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Aerospace engineering is concerned with the science and technology underlying the behavior and design of vehicles and systems that operate within the atmosphere and in space. It requires knowledge of a wide range of subject areas, including the basic sciences, mathematics, and engineering sciences as well as specialized studies in aerodynamics, propulsion systems, structures, materials, flight dynamics, astronautics, and computational methods. This broad background qualifies the graduating engineer not only to handle problems that are special to the aerospace field, but also to meet challenges of an interdisciplinary nature facing society, such as those involving the environment, transportation, and energy resources.
The Aerospace Engineering curriculum provides a thorough background in fluid dynamics, structures, propulsion, controls, flight dynamics and design. The curriculum provides flexibility with regard to all areas of potential aerospace practice by emphasizing applied science, design, and technology while providing a firm foundation in mathematics and physics. Students will use symbolic and high-level mathematics tools, solid modeling and finite element analysis tools, as well as computational fluid dynamics and materials selection tools. They also have access to a state-of-the art rapid prototyping facility with numerous 3D course printers, CNC machines, laser cutters, and the like. The rapid prototyping facility can be used both for course work, as well as individual entrepreneurial initiatives. With a strong science and mathematics based education, aerospace engineers have also found employment opportunities outside of the traditional aerospace industry. Many work in oceanography, biotechnology, weather prediction, energy conservation, and in the petrochemical, nuclear or automotive industries. In addition, the aerospace design provides an excellent background for business, law or medicine. Of course, people with the ambition to become pilots, either military or commercial, find the aerospace degree very attractive.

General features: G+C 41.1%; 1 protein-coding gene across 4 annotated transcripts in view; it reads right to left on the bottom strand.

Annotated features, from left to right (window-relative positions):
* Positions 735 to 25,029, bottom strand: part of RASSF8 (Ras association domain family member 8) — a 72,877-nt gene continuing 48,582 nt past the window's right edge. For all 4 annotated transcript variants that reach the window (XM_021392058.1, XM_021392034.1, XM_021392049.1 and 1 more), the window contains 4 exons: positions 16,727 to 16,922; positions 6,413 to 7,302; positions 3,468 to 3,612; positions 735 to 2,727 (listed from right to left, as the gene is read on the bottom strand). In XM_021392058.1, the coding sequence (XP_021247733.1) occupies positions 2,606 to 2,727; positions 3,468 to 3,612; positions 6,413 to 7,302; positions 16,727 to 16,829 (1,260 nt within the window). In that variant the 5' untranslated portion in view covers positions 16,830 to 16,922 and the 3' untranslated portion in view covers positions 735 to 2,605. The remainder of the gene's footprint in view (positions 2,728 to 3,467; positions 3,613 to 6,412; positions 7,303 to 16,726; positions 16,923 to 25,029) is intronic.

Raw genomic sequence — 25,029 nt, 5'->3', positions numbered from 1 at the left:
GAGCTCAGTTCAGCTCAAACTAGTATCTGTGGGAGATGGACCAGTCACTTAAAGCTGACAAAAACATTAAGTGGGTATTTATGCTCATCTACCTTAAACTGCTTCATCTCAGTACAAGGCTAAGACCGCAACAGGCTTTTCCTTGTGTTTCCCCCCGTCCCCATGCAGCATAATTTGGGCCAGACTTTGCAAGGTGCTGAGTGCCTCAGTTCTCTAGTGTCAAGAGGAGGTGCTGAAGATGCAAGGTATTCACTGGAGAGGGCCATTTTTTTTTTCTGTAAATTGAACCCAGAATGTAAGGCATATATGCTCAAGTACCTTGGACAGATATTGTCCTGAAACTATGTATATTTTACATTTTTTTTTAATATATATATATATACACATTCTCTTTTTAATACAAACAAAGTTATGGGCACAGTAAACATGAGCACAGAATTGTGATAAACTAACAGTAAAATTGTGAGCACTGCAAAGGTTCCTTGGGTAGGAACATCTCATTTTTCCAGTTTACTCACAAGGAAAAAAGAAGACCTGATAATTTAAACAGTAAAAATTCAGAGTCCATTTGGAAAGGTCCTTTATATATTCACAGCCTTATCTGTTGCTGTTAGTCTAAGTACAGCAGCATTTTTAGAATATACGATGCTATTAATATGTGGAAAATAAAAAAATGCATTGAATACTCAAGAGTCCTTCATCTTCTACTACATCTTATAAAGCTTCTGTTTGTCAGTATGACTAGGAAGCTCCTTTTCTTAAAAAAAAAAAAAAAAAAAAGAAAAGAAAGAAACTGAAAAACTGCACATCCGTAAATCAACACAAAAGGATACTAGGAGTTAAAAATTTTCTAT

Aerospace engineering principles are reinforced and integrated through design assignments and significant “hands-on” experience with the latest in test equipment and modern experimental methods. A three-semester lab sequence builds on a basic skills and science background to develop an appreciation for measurement techniques and apparatus as well as to demonstrate aerodynamic concepts. Students also develop communications skills and learn about the complex cultural, legal, ethical and economic factors which influence the engineering profession. Students who wish to may select courses that satisfy the requirements of a minor area of study (e.g., materials science, computer science, physics and engineering business, economics).